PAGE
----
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Microsoft CEO Satya Nadella said an empathy misjudgement could have stopped him securing his first job at the corporation back in the 1990s, while detailing the steps he has taken to make it more supportive and collaborative place to work since becoming CEO.
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Speaking at a Q&A to discuss the launch of his Hit Refresh book, on Friday 29 September, Nadella outlined the work that has gone into transforming Microsoft’s business culture since he took over the reins of the company from Steve Ballmer in 2014.
These include getting its leadership teams to appreciate the value of mindfulness, and introducing its leadership team to the concept of using “non-violent communications” when offering feedback on other people’s ideas.
“Our culture at Microsoft was such that we used to go to this class that was called Precision Question, and the idea was to destroy anybody’s idea in the first five minutes by asking these highly precise, analytical questions that would disrupt the speakers’ hypothesis,” he said.
“It was a very useful analytical tool to have, except it was being used as an instrument of offence.
“This is one of the reasons why I said, if we want to be an effective leadership team, we will have to practice this non-violent communication,” said Nadella.
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When he originally joined the company in 1992, it seems empathy is a concept Nadella could have used a little coaching on himself, when a question – at the end of his eight-hour interview to join Microsoft – a he would react to seeing a baby crying in the street left him stumped.
“I thought about it for a couple minutes, and came up with this brilliant answer – or so I thought – which was to call 911,” he said.
“He [the interviewer] gets up, walks me out and says, ‘when you see a baby on the street that’s fallen down, pick them up and hug them’, so I thought I’d absolutely blown it and that was the end of it. But I did subsequently get the job.”
Over the years, he has grown to appreciate the importance of empathy in driving innovation and ensuring the products it gives rise to meet the “unmet and unarticulated” needs of its customers.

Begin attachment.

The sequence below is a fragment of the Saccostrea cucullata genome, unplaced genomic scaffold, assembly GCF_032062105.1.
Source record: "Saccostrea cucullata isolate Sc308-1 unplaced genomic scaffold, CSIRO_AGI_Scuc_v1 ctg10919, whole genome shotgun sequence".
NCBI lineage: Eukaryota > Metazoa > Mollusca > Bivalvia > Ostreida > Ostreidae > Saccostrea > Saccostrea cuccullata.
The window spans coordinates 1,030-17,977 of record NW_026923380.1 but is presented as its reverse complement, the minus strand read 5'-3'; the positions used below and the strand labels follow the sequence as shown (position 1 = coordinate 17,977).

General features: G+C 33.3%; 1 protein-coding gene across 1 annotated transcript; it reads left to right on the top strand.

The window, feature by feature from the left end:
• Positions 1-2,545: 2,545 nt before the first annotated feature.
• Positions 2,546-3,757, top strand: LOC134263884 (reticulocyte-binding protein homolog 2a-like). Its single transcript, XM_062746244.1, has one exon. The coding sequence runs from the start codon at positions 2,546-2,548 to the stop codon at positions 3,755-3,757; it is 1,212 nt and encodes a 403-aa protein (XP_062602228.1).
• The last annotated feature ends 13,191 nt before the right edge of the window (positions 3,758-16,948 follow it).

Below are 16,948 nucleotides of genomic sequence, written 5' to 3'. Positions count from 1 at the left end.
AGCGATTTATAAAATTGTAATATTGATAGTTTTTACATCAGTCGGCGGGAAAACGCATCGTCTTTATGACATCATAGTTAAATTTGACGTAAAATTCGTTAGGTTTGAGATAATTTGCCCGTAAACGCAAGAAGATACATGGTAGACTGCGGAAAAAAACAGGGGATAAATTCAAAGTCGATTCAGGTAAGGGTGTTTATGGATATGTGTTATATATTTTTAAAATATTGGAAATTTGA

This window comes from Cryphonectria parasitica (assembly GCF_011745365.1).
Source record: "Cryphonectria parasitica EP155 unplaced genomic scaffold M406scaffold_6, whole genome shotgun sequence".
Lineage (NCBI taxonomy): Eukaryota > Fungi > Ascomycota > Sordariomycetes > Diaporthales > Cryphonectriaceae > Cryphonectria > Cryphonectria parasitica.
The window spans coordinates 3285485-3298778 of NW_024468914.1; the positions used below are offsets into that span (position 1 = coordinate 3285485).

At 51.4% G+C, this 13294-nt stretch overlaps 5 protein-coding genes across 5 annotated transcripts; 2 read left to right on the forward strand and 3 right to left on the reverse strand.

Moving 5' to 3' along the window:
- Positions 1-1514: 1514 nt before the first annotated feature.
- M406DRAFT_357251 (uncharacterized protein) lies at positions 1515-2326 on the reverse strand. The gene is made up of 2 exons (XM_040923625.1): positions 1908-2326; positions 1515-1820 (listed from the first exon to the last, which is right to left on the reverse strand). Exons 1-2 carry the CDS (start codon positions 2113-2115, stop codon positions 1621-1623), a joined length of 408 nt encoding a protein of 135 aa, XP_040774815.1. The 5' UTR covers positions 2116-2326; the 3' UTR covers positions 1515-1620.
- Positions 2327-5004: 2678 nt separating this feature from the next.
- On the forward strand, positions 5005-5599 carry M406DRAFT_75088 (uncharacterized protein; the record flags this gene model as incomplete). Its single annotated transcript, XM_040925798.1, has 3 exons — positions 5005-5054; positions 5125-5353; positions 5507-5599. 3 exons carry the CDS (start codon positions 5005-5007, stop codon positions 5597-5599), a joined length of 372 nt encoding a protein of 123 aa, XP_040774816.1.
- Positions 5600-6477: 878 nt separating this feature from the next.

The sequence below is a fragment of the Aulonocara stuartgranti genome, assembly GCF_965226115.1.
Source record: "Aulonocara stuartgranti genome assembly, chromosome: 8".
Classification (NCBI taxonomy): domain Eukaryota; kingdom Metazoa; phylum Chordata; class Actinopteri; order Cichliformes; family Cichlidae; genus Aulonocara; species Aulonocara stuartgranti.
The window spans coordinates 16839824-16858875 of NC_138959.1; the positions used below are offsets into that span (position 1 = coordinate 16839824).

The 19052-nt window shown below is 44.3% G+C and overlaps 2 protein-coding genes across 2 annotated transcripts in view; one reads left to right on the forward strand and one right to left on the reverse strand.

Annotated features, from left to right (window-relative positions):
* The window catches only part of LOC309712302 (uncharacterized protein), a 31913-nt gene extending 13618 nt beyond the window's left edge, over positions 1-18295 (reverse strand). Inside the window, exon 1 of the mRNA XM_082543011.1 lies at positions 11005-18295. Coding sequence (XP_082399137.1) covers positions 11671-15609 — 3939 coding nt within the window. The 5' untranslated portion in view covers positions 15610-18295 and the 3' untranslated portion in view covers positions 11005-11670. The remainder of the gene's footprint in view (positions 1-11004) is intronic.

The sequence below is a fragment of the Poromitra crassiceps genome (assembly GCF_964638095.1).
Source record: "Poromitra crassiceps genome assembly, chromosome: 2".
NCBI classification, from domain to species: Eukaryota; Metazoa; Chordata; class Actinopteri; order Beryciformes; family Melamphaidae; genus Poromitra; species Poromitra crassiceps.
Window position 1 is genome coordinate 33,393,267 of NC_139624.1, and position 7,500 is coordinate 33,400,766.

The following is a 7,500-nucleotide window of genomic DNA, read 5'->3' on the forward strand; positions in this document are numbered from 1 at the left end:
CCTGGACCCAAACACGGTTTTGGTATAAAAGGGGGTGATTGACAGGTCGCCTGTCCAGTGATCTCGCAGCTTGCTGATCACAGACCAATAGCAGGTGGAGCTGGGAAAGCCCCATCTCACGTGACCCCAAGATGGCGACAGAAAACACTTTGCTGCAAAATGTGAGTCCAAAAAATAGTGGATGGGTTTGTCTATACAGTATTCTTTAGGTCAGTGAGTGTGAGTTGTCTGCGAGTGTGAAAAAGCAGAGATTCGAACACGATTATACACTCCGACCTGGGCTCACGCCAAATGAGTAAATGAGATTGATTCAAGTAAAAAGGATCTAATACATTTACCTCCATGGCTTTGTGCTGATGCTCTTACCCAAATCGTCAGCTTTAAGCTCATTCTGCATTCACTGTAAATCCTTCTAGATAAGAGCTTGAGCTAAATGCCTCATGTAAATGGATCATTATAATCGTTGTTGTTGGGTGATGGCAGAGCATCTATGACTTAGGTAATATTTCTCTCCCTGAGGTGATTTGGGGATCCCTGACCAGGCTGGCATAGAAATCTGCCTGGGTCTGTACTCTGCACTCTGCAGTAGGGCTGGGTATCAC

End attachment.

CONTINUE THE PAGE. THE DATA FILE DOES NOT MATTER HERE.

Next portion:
“You can’t go work and say, ‘let me switch on that empathy button and be great at business’, and that’s why I think life experiences and learning from it and being able to translate that into work is the way to think about harmonising what is most important to us as humans, what is most important to us as organisations trying to create value and perhaps even as societies trying to adapt to change,” he said.
A change in strategy
In the run up to his appointment as CEO, the company was losing ground to its competitors in the mobility space, as its forays into the smartphone hardware and operating system space were greeted with indifference by consumers.
Its attempt to make its flagship desktop operating system more tablet-friendly, with the release of Windows 8 in late 2012, also saw the firm come under fire from users who took issue with the firm’s decision to get rid of the Start button functionality, among other things.
Nadella admits, when he took over the reins of Microsoft, the company’s statement of intent was far less defined compared to when he first joined in 1992, when its goal was to ensure there was a PC in every home within the developed world.
Redefining company strategy
When it came redefining the company’s strategy, Nadella initially started out (around five weeks into his tenure as CEO) by stating Microsoft would be pursuing a “mobile-first and cloud-first innovation agenda”.
The mobile portion of this strategy, at least, now appears to have been put to one side, with the company’s most recent annual report focusing on the work the company is doing to create “intelligence cloud” services with the help of artificial intelligence.
This, in turn, feeds into Microsoft’s overarching aim to “empower every person and every organisation on the planet to achieve more”, with Nadella going on to discuss the importance of embracing diversity in achieving this.
After all, how can the organisation ever hope to “empower everyone” if its workforce and senior leadership teams are unrepresentative of the world at large, he said.
Microsoft working towards gender equality
The company’s UK leadership team is 50% female, which Nadella said the company would like to replicate in other territories, but he admits the company still has some work to do on this front.
And to ensure it gets done, he revealed the company’s senior management team are compensated to reflect any “tangible progress” made.
“We have a long way to go. In tech, especially when it comes to gender, we have a real challenge and we have to push to make sure [people want to join Microsoft] and we get to more of an equal representation,” he said.
“But also are they able succeed inside of Microsoft? That all comes down to culture, so we are continuing to push this significantly.”